I had enrolled in a LF Forklift Licence course so that I could be licenced to drive a forklift around on my parent's farm and be covered by liability insurance in case I drive into something as a worse case scenario.

There were five of us in the class. Upon registration, we were told (and if you weren't told that, it was in the student handbook that you had to print out):

1. Print out your forklift training manuals
2. Read the training manuals beforehand a few times
3. Complete the questions in the manual
4. Complete the questions in the self assessment without looking at the manual and hand that copy into the training centre
5. Bring sufficient identification so that you can participate in the class

Today, this is what happened:

Person 1: Didn't bring sufficient ID. He lost his wallet a few weeks ago and brought in unopened utility letters and letters from the bank. (I was agog that they were not opened, as if he just grabbed them out of the letterbox). He didn't even know what type of letters they were but they didn't qualify. He didn't read the training manual beforehand and didn't complete the questions and didn't complete the self assessment that was to be handed in.

Person 2: He didn't read the training manual, didn't complete the questions, didn't complete the self assessment that was to be handed in. His written English wasn't that great according to his friends, but I'm surprised he didn't make triple the effort to learn the manual beforehand to compensate for his lack of written English skills.

Person 3: He didn't even print the training manual, let alone read it! He didn't complete the questions or the self assessment that was to be handed in. It's almost as if he just paid for the course, and then turned up on the day, ignoring everything else he was told.

Person 4: The only one on the top end of the bell curve. He not only printed two copies of the training manual, he had read the training manual beforehand so knew almost all the answers, he had completed the self assessment to be handed in and brought sufficient ID.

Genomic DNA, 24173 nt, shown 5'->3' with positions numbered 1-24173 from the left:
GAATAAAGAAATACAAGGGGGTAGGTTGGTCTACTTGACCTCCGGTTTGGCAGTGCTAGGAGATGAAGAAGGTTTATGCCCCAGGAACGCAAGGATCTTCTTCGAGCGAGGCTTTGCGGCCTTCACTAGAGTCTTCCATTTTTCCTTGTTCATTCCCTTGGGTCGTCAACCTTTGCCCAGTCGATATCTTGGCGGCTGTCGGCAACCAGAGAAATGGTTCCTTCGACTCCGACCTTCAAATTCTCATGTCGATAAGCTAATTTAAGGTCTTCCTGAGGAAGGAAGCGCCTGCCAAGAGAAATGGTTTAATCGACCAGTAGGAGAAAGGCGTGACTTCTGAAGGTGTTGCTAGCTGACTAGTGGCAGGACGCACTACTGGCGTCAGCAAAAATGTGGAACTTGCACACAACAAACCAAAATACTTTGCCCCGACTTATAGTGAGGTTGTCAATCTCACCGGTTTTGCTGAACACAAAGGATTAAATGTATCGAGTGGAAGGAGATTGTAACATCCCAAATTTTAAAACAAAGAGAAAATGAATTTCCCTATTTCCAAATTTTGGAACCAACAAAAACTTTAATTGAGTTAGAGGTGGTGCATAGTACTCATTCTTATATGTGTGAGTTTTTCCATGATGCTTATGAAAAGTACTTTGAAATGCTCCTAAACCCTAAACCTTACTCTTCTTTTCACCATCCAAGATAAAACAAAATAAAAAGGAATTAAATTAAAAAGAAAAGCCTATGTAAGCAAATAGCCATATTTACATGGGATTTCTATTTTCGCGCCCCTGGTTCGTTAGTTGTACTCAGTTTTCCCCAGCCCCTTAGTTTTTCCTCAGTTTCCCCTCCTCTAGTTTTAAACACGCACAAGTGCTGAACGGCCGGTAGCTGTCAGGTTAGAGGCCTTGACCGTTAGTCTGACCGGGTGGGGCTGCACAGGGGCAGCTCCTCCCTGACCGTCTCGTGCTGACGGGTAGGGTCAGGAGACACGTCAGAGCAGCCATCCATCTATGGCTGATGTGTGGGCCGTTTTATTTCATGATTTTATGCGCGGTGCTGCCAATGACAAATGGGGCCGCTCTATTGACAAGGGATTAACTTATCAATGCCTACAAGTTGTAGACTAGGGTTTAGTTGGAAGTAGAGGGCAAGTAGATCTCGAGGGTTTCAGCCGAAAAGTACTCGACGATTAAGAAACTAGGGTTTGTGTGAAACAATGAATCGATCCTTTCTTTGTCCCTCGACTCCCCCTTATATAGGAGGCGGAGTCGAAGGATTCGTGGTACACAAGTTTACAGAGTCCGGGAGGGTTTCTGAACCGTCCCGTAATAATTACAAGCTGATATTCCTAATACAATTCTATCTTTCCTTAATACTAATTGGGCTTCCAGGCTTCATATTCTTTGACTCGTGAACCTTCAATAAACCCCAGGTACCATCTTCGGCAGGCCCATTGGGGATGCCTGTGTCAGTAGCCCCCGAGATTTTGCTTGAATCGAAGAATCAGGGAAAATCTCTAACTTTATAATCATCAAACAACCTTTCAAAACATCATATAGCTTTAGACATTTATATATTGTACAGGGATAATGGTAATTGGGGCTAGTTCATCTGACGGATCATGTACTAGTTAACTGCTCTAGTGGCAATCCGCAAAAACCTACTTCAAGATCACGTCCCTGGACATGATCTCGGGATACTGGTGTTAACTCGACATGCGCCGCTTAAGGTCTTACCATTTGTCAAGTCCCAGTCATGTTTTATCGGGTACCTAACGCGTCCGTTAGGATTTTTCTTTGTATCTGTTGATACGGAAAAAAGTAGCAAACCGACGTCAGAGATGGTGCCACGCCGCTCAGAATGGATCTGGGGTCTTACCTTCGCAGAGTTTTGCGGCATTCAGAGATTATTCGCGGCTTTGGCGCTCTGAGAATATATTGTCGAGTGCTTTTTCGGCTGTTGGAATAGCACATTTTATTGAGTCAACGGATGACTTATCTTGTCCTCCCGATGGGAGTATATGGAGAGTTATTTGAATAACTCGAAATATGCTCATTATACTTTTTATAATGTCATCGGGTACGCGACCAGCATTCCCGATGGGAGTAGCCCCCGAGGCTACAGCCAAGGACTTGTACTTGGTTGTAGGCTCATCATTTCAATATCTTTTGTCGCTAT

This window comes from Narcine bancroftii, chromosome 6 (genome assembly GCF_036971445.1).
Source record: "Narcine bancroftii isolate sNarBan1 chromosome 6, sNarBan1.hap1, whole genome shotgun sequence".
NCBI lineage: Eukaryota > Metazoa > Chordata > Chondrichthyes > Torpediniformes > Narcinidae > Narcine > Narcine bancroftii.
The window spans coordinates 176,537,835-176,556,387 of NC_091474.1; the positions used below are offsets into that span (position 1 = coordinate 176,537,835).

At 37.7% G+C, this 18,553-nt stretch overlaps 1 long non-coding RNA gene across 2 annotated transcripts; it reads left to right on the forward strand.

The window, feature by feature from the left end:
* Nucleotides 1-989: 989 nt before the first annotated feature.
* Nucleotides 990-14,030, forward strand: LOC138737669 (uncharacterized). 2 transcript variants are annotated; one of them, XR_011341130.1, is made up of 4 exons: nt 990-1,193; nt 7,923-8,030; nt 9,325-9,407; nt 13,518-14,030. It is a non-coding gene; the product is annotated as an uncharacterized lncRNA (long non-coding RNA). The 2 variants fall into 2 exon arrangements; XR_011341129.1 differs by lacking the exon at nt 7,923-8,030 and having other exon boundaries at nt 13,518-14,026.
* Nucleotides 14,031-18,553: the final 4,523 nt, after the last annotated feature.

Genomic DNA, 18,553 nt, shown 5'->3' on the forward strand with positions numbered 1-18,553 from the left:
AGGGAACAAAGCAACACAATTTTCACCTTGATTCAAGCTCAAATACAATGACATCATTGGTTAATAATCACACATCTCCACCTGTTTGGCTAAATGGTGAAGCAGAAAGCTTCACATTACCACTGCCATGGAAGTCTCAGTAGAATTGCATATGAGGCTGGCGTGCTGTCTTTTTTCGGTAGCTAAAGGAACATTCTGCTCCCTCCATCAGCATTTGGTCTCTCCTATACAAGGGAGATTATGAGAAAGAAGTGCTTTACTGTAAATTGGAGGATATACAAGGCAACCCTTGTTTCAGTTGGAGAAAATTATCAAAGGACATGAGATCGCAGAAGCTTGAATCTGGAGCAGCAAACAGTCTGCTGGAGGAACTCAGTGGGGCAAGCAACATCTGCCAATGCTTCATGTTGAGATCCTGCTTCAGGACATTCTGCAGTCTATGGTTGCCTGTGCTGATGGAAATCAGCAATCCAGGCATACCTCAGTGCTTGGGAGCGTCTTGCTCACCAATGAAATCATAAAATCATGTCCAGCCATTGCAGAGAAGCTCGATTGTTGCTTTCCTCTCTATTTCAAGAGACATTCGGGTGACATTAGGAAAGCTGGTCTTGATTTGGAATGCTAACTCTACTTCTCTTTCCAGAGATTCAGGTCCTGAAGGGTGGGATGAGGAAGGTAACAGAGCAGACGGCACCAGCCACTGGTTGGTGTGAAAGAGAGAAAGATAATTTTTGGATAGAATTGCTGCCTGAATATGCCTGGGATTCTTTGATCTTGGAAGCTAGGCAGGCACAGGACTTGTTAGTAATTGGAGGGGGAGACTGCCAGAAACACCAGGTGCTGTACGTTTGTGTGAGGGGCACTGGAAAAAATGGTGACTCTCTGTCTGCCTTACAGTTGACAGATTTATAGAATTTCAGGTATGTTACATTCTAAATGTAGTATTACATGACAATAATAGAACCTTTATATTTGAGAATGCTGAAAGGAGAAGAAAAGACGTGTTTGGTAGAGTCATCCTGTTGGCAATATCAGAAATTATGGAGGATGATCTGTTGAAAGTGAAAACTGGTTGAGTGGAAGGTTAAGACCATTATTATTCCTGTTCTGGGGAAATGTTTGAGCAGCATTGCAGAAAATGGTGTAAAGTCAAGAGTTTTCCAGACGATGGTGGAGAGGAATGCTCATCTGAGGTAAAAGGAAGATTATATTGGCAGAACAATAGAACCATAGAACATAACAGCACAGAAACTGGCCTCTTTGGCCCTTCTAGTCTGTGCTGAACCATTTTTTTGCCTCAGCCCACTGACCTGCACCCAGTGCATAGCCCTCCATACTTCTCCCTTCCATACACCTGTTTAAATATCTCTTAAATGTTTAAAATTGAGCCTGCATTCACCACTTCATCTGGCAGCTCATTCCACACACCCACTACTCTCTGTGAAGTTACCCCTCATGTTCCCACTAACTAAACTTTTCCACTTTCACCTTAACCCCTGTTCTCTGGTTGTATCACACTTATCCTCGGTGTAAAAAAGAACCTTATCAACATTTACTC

Person 5: Me haha! Of course I'd be at the top end of the curve ;p My practical forklift driving skills may be at the bottom end, but I did what I was able to do. I printed the manuals, I read beforehand, completed the questions, completed the self assessment, brought enough IDs and knew almost all the answers as well. Can't be too modest, right?!

Seriously though, I understand that driving a forklift can be considered a blue collar job but whether you are in a blue or a white collar job shouldn't distinguish how much effort you put into learning or obtaining skills. If any of my friends in the white collar industry (bankers, lawyers, IT consultants, programmers, accountants, dentists etc) had to obtain their forklift licence, I can say with 100% confidence that they would have followed the directions absolutely by the book.

They would have turned up on the day with 100% ID, printed off their training manuals and read it a few times, highlighted relevant points, made notes, completed all questions and if they couldn't complete the self assessment without looking at the answers, they would have studied the manual again. I can't say with confidence that they would pass the practical aspect of driving a forklift(without having practice) but I can say that they would have invested effort into achieving as much as they could to help themselves pass.

I have friends across various retail industries and professions, and I know we all fall into some section of the bell curve despite some denying that the bell curve doesn't exist. Probably for that reason, statisticians still have work and why we had to learn probability analysis.

But today, it was such a classic example of the typical bell curve that I thought I would write about it. It's been a long time since I was in such disbelief that people can turn up to a class and licence test without doing any preparation whatsoever and didn't follow any instructions or do any reading beforehand. I was just amazed.